Zack’s cousin Souvian was very enthusiastic to get me to film the slaughter. I did film it, but it s not a video I’ll ever be watching again. I certainly wouldn’t say that the animals have a quick death. The sheep was still alive up to 2 minutes after having its throat cut and was trying to run away (check out Mike the headless chicken on wikipedia if you don’t believe its possible). We had loads of Moroccan tea and cakes and then went over to Zack’s sisters house for more of the same. There were lots of people on the street barbecuing animal heads.

It smelt good but not too sure I’d be up for eating it. At this point, constantly being grabbed and guided was doing my head in.  Its all done in good nature, but you can sees why it would begin to get on your tits after 2 hours. I was glad for a break from it when Zack and I went for a walk so his dad wouldn’t see him smoking. Souvian’s place had another two animals for slaughter. I was giving food and water to one of them, a goat, when it over-enthusiastically bit my finger. We were not around when it got slaughtered.

We went back to Zack’s for a late lunch of tripe and potatoes. It was really nice. I’ve eaten tripe once before in Rome so I was mentally prepared for the experience. After eating, Zack said we should go back to the cafe and Zack’s dad, Hamed, invited me to come back for an evening meal at 8 pm. We got back to the cafe and I listened to my French lessons. When the time came to return to Zack’s place, Zack told me he couldn’t go because he had to work in the cafe. There was no way I would find my way there and I sat off, mentally psyching myself up to get lost on the streets of Temara. Zack had said that his father would be angry if I didn’t go, or at least thats how I took it anyway. Luckily, Souvian was around and he agreed to take me. However, we ended up outside his house were he invited me in for dinner. I tried to tell him that I had already been invited to dinner at Hamed’s place and that is were he should take me but his lack of English and my lack of French didn’t help. I sat down inside and his brother in law, who must have butchered about 6 or 7 animals that day, passed me a joint, not really what I needed at that time, but I didn’t want to be rude. Even though I was battered, I managed to string together a coherent sentence in French saying “I need to go to Hamed’s for 8 o’clock”. This time it was understood and I promised to go back to Souvian’s place for food the next day. On the way to Zack’s we saw a group of lads with drums playing music in the street.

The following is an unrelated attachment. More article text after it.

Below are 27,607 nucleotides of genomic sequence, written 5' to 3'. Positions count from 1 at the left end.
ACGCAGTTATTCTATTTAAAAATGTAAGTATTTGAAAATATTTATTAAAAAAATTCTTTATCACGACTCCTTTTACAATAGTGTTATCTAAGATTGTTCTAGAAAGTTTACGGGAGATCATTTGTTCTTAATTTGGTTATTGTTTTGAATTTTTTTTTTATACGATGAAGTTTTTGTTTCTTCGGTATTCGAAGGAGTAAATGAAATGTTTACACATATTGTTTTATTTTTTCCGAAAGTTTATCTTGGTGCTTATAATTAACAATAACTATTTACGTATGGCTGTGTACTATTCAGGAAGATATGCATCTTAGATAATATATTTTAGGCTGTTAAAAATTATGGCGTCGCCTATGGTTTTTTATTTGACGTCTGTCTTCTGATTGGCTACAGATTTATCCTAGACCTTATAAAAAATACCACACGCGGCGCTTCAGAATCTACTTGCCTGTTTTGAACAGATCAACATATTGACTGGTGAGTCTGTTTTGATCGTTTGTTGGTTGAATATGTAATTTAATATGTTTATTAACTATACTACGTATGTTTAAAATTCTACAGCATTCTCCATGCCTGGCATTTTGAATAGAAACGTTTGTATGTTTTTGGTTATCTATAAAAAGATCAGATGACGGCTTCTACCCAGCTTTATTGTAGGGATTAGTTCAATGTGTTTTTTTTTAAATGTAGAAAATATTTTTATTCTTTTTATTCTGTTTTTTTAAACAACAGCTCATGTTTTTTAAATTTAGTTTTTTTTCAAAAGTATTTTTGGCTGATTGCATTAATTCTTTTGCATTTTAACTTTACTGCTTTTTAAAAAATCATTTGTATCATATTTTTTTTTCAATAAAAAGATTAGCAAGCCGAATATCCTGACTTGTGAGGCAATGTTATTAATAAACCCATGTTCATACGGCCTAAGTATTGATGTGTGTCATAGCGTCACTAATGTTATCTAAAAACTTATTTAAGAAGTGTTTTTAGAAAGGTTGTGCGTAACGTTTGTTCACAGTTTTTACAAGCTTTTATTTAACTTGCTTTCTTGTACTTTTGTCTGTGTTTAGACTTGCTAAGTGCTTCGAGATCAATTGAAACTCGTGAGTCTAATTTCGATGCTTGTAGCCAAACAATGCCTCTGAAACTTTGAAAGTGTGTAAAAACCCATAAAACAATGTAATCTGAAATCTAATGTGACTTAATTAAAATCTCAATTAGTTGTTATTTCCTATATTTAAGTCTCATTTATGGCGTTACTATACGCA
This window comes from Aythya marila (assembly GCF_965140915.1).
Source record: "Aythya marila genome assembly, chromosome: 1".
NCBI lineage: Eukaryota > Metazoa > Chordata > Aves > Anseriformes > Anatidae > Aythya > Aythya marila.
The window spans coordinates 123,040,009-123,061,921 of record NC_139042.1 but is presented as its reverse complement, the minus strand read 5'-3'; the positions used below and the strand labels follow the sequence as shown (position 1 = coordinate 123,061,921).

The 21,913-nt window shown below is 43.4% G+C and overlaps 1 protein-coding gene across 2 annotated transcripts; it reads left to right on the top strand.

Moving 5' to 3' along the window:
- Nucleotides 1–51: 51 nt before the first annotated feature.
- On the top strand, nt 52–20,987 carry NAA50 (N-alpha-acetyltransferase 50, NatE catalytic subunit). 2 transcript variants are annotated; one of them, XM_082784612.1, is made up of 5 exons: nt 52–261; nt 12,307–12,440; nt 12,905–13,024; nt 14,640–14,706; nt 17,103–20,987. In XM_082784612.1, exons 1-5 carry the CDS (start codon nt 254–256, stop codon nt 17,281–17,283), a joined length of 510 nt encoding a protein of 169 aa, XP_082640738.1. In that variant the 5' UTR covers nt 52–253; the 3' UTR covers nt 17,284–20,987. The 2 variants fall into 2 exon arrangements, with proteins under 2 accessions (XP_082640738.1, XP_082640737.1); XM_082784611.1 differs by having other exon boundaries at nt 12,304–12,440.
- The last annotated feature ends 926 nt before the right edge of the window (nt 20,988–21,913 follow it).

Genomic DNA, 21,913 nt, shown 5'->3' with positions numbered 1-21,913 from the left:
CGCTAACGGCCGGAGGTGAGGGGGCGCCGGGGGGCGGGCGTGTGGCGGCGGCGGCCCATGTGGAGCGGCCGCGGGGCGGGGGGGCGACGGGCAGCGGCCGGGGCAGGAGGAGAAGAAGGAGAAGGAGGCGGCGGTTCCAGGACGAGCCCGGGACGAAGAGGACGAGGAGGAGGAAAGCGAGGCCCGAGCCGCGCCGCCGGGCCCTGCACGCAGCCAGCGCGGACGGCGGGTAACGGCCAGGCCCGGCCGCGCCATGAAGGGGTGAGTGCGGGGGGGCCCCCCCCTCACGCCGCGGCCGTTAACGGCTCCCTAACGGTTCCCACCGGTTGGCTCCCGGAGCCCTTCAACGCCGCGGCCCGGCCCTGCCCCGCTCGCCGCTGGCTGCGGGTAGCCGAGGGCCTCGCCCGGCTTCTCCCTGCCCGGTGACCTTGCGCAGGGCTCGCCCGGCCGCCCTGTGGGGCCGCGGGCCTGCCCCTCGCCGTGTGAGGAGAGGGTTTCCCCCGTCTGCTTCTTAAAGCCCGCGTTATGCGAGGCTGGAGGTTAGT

Moroccan street tunes

Souvian knew them all and dragged me over to say hello. Three guys with two drums and some other percussion where playing and singing some amazing rhythms. The others were dancing and I joined in. It was like when Ozomatli get into the crowd at the end of a gig. I wish I’d recorded some of them but here is an example of what it sounded like.

At Zack’s place, Hamed was sat indoors with a little barbecue (shoowa) next to him in the living room and massive plate of offal next to him. From what I could gather, he was grilling liver and then cubing it and wrapping it in strips of fat, putting back onto skewers and barbecuing them again. The smoke off the barbecue was stinging my eyes and I was about to go outside when Hamed took the barbeque outside instead. He offered for me to stay at his places to sleep the night if I wanted., but I politely declined. The food was great, the liver and fat ‘boolfirth’  tastes like fatty cuts of beef that is charcoal grilled on skewers and served with ground cumin.

I could tell that is the traditional dish for Eid because while we were eating, the TV had an program about people celebrating Eid all over Morocco and everyone was eating the same thing. The program showed the king slaughtering a sheep in his palace, then it cut to people at the skiing resort Ifran, were the blood stained snow from the slaughter looked like a scene from 28 days of night! Finally the program showed people celebrating Eid in prison with animal being slaughtered in the prison gymnasium. All of the inmates either had the faces obscured or had their backs to the camera to avoid being recognised.  After food and some tea I said thanks to Hamed and family for a lovely meal. I had to learn the word ‘full’ in Arabic to stop them putting food in front of me.